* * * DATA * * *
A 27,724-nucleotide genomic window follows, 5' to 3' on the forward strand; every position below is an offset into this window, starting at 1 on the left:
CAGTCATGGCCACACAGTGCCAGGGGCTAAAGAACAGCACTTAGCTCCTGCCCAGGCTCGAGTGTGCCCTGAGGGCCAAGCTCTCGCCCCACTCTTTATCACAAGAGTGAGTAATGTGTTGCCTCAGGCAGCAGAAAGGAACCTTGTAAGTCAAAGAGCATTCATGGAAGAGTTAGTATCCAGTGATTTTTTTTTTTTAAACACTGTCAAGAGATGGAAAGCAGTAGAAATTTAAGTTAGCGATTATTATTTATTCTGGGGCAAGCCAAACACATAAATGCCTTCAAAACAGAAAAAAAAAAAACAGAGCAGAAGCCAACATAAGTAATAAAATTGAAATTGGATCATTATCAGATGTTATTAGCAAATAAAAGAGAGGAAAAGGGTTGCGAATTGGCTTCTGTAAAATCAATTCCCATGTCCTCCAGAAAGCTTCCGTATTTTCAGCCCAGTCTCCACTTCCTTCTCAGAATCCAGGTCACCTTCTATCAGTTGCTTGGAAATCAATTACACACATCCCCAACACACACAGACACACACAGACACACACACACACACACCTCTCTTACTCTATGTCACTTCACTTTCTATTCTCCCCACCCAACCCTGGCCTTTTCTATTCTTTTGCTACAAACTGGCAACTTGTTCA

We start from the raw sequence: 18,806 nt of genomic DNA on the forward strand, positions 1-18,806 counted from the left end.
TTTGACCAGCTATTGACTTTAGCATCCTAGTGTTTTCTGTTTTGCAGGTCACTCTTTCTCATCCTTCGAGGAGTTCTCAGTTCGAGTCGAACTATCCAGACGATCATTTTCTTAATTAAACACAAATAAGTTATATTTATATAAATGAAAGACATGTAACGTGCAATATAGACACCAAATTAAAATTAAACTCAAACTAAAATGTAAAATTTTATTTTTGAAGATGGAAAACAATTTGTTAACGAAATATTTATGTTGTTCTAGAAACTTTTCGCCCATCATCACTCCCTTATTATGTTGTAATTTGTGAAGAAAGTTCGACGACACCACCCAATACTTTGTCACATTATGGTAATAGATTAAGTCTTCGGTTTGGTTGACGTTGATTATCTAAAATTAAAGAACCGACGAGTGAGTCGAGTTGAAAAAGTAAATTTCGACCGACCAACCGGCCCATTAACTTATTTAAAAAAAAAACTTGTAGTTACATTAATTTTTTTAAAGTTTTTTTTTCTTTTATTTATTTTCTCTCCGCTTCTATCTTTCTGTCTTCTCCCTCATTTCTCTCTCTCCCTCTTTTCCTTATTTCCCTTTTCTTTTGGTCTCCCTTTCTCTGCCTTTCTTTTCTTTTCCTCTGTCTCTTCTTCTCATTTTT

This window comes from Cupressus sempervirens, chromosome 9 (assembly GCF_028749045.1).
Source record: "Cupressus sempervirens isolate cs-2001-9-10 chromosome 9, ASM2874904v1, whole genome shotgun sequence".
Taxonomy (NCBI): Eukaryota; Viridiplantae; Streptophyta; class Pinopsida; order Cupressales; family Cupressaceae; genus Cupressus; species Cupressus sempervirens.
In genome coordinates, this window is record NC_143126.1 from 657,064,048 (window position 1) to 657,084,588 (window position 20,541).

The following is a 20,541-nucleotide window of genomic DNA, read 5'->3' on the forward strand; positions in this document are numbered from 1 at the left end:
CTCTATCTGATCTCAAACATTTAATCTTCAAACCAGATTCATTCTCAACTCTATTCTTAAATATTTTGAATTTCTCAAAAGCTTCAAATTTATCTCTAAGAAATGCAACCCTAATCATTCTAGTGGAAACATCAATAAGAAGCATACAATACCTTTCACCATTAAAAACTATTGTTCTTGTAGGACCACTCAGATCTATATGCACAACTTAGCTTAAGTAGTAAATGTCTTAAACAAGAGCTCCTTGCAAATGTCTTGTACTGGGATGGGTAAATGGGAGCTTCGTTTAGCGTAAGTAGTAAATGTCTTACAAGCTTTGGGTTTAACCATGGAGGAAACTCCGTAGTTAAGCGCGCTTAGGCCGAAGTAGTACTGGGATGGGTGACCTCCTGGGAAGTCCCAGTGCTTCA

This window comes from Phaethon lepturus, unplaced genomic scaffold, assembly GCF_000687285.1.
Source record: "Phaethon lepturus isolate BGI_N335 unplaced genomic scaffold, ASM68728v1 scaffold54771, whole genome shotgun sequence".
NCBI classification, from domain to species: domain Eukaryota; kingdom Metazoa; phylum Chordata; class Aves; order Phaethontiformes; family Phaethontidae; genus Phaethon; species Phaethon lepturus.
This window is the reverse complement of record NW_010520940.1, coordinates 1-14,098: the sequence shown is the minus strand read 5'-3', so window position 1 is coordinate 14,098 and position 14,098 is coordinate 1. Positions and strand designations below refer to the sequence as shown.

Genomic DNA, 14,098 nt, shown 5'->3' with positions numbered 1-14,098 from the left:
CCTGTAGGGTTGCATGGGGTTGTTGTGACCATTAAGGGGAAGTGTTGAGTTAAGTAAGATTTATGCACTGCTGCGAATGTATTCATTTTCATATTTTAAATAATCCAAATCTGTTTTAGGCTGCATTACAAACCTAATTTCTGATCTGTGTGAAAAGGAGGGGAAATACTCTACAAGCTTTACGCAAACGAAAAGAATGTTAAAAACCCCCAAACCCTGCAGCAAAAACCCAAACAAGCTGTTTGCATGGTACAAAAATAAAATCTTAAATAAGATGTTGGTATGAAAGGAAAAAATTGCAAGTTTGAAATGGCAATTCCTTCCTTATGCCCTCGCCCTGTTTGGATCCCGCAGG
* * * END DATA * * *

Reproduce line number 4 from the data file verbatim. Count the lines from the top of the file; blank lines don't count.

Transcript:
TTTGACCAGCTATTGACTTTAGCATCCTAGTGTTTTCTGTTTTGCAGGTCACTCTTTCTCATCCTTCGAGGAGTTCTCAGTTCGAGTCGAACTATCCAGACGATCATTTTCTTAATTAAACACAAATAAGTTATATTTATATAAATGAAAGACATGTAACGTGCAATATAGACACCAAATTAAAATTAAACTCAAACTAAAATGTAAAATTTTATTTTTGAAGATGGAAAACAATTTGTTAACGAAATATTTATGTTGTTCTAGAAACTTTTCGCCCATCATCACTCCCTTATTATGTTGTAATTTGTGAAGAAAGTTCGACGACACCACCCAATACTTTGTCACATTATGGTAATAGATTAAGTCTTCGGTTTGGTTGACGTTGATTATCTAAAATTAAAGAACCGACGAGTGAGTCGAGTTGAAAAAGTAAATTTCGACCGACCAACCGGCCCATTAACTTATTTAAAAAAAAAACTTGTAGTTACATTAATTTTTTTAAAGTTTTTTTTTCTTTTATTTATTTTCTCTCCGCTTCTATCTTTCTGTCTTCTCCCTCATTTCTCTCTCTCCCTCTTTTCCTTATTTCCCTTTTCTTTTGGTCTCCCTTTCTCTGCCTTTCTTTTCTTTTCCTCTGTCTCTTCTTCTCATTTTT